24 January 2008


by Cecily
I spent the morning in a VL2 meeting. The setup was: the director standing with his presentation projected onto a screen, and then everyone else sitting at a bunch of tables arranged in a U shape. The interpreters were at the bottom of the U (opposite the director) with the hearing people bunched around them, and the deaf people at the ends of the U.

The room we were meeting in was not designed well for discussion in any modality, which made it interesting. There were stained glass windows and skylights and all kind of distracting lights and shadows going on on peoples' hands and faces. But also the acoustics seemed to be really bad, because none of the hearing people could hear any of the other hearing people talk unless they leaned way in right next to the speaker.

I think we're moving downstairs after this week.

Anyway meetings and presentations and such always make me hyper-self-conscious about whether or not I am doing feedback (backchanneling, to you linguistics types) correctly. Usually I am not. Interpreters are always coming up to me afterwards to find out what they did wrong or if I am mad at them or something. Deaf people do a lot of nodding and smiling and eyebrow raising when they're listening to other people. (Hearing people say "mhm, mhm" to accomplish the same thing, but I know how to do that right, more or less.)

Lindsay and I were talking about this last semester, because we were both taking consortium classes at Georgetown and it was weird. Normally, all of our academic discussions are either in ASL or on paper; I'm strangely unused to discussing linguistics in spoken English. Lindsay agreed with me about being used to talking about something in one langauge versus another, but she also said just the dynamic of what you are supposed to do as a lecture-goer was startling: she noticed after the first few classes that the professor seemed to be making eye contact with Lindsay way more than anyone else. She was nervous about why (do I have something in my teeth?!) until she realized that everyone else in the class was looking at their desk, taking notes and listening, and she was the only one who watched the professor consistently. "So I tried looking at my notes, but it felt really rude!" she said.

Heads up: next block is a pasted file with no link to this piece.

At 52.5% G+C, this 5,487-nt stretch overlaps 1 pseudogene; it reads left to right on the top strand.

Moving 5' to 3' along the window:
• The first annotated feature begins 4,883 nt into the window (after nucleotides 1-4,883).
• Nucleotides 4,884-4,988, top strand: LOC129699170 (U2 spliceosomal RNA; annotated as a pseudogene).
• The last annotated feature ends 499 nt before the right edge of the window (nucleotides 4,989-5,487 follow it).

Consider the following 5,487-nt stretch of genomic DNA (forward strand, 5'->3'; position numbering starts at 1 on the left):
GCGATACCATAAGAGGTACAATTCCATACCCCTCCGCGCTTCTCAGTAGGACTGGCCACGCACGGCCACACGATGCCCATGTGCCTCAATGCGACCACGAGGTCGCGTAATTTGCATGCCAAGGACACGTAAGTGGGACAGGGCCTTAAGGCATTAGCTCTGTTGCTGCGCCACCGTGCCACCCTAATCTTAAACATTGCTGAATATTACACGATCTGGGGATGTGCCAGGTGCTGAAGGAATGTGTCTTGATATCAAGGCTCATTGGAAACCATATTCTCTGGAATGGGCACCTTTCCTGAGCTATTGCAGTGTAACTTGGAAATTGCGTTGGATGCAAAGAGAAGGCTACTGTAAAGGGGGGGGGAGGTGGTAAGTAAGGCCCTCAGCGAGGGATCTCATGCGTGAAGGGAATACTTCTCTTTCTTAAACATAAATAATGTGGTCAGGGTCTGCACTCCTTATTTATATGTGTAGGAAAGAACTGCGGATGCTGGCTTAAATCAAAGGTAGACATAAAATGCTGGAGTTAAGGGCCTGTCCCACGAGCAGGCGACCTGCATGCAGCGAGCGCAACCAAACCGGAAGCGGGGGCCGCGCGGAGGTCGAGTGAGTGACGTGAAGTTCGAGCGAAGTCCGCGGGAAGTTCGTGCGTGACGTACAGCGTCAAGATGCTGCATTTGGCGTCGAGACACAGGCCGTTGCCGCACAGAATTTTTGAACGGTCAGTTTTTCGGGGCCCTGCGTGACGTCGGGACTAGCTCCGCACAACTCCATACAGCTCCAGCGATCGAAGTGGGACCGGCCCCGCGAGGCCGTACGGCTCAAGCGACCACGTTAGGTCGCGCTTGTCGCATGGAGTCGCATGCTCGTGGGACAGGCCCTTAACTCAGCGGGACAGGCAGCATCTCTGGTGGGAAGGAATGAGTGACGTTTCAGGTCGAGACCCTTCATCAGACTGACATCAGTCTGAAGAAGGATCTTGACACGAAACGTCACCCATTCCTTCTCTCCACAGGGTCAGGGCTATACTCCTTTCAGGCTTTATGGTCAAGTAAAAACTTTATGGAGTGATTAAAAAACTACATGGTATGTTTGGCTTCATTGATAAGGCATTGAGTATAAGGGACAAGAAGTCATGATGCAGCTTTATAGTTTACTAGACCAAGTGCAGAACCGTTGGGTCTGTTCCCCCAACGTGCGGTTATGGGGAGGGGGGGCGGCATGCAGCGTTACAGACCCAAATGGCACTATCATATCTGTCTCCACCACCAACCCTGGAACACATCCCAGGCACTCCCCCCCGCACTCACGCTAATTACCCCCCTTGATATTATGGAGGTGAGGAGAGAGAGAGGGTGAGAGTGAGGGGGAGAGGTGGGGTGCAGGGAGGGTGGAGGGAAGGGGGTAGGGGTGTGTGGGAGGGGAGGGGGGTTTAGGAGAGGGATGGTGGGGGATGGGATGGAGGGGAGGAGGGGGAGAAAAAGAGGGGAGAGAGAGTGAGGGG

Our classes at Gallaudet are always conducted in ASL, and so everyone pays attention to whether or not people are looking at them. There's no point in making awesome and undeniably true arguments if your interlocutor can't see you. And also people are generally very aware of other visual competition; you have to wait for everybody to look at your powerpoint before you start talking, and when everybody rushes to write down the brilliant remark you just made, you have to give them time to look back up before starting again. In group discussions, people take turns.

For my Georgetown class, I had a CART reporter and voiced for myself, so I wasn't looking at the professor any more than anyone else, but there were a couple of other oddities I hadn't really anticipated. I had never used CART in a classroom before; usually (in my experience) a captioner is used for things like big meetings or performances or presentations, where there is little or no chance for audience participation, and for things like classes you get an interpreter. I requested CART because of the subject matter, but it was trickier than I thought it would be to have conversations with people where I would talk to them and then quick look at a computer screen when it was their turn.

It was also hard to remember if I was supposed to be talking or signing. A lot of how my subconscious decides what language/modality to use (and yours, too, I bet) is based on which one other people are using. It's automatic to respond to speech with speech or to sign with sign. Or to writing with writing. I didn't have any automatically easy choice in this setting, though (I didn't have a computer or I probably would have accidentally typed to everybody, imagining that they could somehow see my screen). Every time I wanted to make a comment or ask a question, I'd raise my hand and then panic for a second while figuring out what language to use.

Now I am back to all-ASL-all-the-time, so I only have to panic about whether I am about to say a joke that will earn dirty looks, or applause.

The other situation in which I frequently pick the wrong language is if I have been drinking a lot of beer. But that's for other reasons. The joke thing is always true.

Tangentially-related story: My brother hates regular relay and only likes video relay. This is true not because of speed or intonation or any of the normal reasons, but because with regular relay each person has to wait for the other one to say "go ahead" before talking, and, says my brother, "if you can't interrupt, how do you know who's winning?"

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